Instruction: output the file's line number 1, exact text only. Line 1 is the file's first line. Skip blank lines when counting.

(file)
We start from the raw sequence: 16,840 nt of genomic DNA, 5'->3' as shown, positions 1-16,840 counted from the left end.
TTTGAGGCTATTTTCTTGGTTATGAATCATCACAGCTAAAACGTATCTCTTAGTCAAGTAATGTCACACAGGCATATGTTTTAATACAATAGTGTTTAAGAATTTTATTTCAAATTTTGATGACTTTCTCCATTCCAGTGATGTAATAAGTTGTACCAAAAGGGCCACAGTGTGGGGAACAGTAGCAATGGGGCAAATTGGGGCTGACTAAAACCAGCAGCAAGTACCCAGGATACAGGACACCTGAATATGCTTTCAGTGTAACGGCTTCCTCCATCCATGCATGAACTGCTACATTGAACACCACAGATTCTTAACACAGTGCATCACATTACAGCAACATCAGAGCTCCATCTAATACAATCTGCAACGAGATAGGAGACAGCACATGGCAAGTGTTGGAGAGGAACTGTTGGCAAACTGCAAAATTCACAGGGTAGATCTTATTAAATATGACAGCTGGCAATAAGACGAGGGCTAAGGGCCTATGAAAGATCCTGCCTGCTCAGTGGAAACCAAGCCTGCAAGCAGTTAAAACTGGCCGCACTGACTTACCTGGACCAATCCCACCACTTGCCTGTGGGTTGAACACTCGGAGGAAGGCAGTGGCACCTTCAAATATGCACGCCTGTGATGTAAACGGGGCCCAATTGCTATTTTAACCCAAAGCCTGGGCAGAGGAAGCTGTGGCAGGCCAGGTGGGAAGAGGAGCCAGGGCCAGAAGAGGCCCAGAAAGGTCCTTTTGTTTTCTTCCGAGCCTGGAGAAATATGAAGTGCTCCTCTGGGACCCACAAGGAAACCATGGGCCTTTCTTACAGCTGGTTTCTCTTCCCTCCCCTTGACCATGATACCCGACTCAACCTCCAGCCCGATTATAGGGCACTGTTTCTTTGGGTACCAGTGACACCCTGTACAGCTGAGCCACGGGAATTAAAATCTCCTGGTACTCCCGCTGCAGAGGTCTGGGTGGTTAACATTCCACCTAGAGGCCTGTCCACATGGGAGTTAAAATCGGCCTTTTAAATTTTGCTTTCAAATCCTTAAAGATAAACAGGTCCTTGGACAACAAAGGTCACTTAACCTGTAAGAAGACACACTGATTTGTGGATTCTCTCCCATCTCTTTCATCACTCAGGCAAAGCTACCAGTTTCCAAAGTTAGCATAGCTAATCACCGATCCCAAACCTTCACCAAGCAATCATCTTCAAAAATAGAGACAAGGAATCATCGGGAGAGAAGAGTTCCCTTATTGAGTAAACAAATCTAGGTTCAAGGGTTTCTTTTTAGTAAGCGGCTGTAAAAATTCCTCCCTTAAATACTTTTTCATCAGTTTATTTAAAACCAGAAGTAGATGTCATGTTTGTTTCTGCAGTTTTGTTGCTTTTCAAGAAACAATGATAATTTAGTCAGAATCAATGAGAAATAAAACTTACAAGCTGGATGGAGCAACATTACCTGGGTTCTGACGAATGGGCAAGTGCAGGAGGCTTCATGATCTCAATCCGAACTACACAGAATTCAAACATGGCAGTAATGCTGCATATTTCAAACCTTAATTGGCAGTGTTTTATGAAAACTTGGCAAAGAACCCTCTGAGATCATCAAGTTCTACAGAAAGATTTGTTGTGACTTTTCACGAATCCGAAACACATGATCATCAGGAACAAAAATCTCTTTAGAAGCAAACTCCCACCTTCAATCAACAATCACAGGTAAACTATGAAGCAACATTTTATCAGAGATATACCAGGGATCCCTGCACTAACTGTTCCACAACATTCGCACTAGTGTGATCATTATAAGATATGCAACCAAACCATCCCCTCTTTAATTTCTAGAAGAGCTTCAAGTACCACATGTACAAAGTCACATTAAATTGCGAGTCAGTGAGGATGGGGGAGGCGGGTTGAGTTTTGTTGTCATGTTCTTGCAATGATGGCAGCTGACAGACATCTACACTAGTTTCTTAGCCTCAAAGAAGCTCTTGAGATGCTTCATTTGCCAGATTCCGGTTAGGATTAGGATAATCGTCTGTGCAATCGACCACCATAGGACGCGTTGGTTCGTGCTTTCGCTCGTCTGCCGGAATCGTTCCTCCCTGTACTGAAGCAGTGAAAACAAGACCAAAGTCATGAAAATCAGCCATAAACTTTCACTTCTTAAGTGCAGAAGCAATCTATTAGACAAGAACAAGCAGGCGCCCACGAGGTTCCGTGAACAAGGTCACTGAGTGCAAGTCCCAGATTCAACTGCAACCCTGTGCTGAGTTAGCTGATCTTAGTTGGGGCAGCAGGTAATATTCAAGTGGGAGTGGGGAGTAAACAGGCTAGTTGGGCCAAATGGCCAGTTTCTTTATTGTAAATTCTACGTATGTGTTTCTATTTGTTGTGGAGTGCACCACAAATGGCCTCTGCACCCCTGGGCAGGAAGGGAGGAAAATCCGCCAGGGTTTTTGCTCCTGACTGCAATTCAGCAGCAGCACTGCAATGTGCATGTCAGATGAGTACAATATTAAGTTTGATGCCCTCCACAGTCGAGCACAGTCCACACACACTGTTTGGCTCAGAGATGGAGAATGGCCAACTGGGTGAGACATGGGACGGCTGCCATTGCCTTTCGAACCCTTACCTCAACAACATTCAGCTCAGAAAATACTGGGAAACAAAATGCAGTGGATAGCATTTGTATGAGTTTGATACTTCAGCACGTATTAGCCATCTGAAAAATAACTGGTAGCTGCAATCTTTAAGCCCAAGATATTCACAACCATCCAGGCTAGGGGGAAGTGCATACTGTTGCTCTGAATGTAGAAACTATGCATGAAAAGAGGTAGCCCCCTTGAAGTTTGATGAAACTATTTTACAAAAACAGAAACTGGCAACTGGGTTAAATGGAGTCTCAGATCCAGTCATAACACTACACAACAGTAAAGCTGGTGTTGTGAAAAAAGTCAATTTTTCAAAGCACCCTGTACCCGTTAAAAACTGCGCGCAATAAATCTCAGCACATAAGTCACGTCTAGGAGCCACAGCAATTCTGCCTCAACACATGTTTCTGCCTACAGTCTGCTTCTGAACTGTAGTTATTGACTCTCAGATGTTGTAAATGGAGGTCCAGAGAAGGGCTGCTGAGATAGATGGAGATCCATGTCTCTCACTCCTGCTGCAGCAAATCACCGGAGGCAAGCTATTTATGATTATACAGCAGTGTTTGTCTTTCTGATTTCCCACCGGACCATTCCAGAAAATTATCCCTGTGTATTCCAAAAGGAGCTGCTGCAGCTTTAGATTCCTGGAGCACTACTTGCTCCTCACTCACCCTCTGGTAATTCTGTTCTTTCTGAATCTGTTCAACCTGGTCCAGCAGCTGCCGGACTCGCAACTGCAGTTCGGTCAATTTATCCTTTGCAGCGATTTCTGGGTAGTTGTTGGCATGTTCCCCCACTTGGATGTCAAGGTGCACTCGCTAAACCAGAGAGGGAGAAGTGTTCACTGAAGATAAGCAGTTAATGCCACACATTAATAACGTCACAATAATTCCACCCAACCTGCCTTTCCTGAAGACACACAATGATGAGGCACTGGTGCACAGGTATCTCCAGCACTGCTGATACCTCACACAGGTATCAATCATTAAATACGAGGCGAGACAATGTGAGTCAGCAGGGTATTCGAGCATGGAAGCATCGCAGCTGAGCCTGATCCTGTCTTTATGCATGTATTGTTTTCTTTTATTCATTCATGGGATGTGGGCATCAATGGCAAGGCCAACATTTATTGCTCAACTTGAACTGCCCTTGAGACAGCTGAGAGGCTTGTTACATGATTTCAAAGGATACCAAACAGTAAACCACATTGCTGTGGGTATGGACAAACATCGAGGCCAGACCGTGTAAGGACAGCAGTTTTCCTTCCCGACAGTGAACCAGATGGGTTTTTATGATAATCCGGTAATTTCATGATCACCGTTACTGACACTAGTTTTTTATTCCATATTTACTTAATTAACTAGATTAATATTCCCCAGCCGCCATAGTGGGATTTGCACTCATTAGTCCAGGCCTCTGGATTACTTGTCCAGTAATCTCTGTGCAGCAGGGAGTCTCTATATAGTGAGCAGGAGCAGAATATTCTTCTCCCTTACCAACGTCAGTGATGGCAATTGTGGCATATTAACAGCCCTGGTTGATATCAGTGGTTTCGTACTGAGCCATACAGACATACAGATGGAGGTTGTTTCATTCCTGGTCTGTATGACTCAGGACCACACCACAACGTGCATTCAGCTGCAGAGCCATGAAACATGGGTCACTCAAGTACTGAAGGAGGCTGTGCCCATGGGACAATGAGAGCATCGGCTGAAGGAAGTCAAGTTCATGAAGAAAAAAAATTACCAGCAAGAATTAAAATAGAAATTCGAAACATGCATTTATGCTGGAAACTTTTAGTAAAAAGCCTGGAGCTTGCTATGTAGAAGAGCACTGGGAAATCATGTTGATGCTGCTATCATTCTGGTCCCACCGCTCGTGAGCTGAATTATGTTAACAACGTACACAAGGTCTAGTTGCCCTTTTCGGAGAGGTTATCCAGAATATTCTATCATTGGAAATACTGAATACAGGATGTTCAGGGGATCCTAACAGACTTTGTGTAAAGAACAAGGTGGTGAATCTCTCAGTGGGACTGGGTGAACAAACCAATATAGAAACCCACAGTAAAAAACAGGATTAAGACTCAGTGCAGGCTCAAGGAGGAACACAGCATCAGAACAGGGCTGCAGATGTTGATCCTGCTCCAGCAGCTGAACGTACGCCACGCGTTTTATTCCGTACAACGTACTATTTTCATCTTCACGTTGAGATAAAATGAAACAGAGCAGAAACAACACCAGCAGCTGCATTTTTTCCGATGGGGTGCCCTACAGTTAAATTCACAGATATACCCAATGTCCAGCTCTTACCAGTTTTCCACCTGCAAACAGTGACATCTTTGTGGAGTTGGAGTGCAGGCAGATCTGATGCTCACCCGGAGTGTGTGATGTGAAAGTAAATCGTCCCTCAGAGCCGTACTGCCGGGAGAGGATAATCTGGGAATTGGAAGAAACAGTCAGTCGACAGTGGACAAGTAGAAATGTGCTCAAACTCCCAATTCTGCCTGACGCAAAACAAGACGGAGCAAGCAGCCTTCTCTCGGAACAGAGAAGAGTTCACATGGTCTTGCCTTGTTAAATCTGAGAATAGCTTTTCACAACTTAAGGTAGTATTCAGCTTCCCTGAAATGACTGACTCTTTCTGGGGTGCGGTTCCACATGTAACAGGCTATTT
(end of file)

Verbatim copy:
We start from the raw sequence: 16,840 nt of genomic DNA, 5'->3' as shown, positions 1-16,840 counted from the left end.